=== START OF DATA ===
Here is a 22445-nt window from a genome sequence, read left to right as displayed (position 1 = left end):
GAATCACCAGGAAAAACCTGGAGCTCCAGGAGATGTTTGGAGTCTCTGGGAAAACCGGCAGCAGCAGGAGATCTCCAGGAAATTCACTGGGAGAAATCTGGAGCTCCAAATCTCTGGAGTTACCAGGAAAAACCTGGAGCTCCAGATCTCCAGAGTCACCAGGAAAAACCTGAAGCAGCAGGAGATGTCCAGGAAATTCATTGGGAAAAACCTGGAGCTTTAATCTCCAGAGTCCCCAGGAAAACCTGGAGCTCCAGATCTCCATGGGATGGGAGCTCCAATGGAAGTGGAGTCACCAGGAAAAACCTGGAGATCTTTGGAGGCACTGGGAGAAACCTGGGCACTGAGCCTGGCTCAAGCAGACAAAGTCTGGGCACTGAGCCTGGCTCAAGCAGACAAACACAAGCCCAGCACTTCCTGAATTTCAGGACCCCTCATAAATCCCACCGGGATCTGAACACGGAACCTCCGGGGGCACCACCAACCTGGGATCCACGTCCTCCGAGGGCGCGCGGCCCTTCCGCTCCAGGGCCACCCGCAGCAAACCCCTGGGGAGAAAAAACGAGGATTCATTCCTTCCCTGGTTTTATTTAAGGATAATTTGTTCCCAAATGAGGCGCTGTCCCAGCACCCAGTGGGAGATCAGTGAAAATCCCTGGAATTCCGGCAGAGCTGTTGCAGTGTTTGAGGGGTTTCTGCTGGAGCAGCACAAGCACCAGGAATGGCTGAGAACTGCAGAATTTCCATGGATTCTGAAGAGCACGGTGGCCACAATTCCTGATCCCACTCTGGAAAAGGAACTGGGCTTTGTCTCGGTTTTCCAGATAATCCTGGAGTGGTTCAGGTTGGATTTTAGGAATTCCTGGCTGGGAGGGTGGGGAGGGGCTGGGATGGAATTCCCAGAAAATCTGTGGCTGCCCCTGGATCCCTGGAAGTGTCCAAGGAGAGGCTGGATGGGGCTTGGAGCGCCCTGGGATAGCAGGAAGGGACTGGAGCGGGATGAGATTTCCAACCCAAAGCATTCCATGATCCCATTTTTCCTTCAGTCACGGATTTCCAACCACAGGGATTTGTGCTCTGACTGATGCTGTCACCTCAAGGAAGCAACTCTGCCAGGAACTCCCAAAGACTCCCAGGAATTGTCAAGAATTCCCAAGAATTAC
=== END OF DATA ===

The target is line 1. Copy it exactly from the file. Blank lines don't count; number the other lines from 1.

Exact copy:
Here is a 22445-nt window from a genome sequence, read left to right as displayed (position 1 = left end):